Part-Time Work by Choice or by Necessity? Factors Impacting the Number of Hours Worked Among Haredi Women
Nitsa (Kaliner) Kasir, Shlomit Shahino-Kesler & Assaf Tsachor-Shai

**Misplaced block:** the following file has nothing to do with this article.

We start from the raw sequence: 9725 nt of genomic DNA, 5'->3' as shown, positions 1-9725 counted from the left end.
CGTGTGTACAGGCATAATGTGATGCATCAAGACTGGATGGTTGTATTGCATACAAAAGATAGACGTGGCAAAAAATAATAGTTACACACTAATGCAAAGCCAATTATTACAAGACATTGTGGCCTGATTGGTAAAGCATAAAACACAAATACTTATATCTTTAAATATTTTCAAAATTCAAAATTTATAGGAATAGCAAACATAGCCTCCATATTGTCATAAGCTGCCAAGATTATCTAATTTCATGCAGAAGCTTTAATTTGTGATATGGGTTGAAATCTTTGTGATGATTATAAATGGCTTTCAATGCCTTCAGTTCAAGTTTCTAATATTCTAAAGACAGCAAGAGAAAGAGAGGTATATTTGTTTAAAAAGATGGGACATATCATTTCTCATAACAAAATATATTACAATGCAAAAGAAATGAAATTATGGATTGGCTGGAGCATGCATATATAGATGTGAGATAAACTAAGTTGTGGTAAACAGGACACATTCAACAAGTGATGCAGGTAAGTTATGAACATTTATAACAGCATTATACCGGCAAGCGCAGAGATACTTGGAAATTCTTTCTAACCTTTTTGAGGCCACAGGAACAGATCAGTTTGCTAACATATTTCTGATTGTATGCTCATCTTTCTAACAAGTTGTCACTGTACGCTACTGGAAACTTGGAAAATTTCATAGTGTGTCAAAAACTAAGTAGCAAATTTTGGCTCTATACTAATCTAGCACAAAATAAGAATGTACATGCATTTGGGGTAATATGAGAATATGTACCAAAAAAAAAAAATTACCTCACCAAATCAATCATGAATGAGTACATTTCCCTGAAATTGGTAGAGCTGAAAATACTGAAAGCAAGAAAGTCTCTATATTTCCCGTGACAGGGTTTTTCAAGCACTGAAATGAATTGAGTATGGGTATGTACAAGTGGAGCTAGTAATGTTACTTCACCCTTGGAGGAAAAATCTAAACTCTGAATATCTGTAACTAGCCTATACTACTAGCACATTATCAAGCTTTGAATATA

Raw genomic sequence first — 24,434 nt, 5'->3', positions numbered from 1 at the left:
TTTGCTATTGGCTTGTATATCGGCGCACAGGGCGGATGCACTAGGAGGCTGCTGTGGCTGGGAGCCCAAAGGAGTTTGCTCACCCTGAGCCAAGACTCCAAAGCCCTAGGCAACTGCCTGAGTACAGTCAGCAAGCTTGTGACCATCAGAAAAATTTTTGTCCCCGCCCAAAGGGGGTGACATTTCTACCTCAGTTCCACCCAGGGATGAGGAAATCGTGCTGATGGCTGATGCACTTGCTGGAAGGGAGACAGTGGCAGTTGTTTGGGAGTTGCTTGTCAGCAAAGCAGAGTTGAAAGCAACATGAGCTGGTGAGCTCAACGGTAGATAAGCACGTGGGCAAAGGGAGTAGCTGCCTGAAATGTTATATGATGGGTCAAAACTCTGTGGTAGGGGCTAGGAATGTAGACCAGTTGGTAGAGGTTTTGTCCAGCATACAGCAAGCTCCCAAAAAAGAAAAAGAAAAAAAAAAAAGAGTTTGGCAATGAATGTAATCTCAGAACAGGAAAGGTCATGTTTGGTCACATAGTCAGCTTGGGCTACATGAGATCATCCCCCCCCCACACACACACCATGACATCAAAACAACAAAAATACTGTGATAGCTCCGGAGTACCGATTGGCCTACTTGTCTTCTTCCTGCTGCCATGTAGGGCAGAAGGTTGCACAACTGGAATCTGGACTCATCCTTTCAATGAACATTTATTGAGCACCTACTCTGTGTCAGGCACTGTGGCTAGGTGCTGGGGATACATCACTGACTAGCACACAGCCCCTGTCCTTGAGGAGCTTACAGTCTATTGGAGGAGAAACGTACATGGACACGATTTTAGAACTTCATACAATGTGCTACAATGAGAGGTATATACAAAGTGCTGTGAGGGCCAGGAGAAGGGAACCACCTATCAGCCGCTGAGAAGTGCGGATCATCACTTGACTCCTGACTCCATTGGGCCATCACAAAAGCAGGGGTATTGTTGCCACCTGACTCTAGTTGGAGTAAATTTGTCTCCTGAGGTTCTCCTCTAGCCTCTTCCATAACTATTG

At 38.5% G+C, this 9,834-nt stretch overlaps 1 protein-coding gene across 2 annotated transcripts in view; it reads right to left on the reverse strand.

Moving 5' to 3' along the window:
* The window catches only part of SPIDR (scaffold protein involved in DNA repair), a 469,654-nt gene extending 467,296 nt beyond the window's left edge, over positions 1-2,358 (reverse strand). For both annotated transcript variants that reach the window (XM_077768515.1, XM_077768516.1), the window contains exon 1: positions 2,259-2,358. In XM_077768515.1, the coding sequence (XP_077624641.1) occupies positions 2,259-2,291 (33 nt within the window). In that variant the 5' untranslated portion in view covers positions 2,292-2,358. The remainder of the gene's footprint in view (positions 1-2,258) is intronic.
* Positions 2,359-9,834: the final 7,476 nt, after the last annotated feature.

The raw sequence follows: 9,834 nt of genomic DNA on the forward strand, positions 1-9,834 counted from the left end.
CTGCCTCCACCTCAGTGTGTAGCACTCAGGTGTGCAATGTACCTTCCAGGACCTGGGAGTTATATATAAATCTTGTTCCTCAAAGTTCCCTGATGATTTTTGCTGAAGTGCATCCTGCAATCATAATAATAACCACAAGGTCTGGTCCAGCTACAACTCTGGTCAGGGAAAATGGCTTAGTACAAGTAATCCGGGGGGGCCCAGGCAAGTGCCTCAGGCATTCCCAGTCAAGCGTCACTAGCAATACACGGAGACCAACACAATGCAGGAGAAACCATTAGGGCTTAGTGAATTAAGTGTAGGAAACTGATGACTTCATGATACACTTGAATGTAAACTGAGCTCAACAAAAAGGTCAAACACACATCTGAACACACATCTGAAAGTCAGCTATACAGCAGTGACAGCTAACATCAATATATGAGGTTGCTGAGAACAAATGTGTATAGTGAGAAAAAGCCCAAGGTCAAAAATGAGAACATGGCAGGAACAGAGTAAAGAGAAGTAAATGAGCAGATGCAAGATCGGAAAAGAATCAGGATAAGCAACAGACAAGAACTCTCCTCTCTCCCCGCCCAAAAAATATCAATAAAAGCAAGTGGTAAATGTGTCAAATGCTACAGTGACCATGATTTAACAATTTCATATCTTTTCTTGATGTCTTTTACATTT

In recent years, the state has become more involved in Haredi employment, and has even set employment targets for this sector as per a government decision in 2010. Haredi women have passed the government’s target of 63%, and in recent years their labor participation rate has reached 73%. However the employment targets set by the government have dealt only with the labor participation rate, and have not taken into account other aspects impacting upon the level of income from work, such as salary level, promotion, and type of employment (fulltime vs. part-time or occasional work). Data indicates that Haredi women work fewer hours than the norm in the general population, even in comparison to non-Haredi Jewish women. This article surveys the factors contributing to Haredi women’s underemployment. Using empirical econometric analysis, the article assesses the impact of various factors on a reduced number of work hours. The findings indicate that childcare and being employed in the teaching profession have the greatest impact on the low number of hours worked among Haredi women. Following these findings, we present possible directions for future policy discourse.
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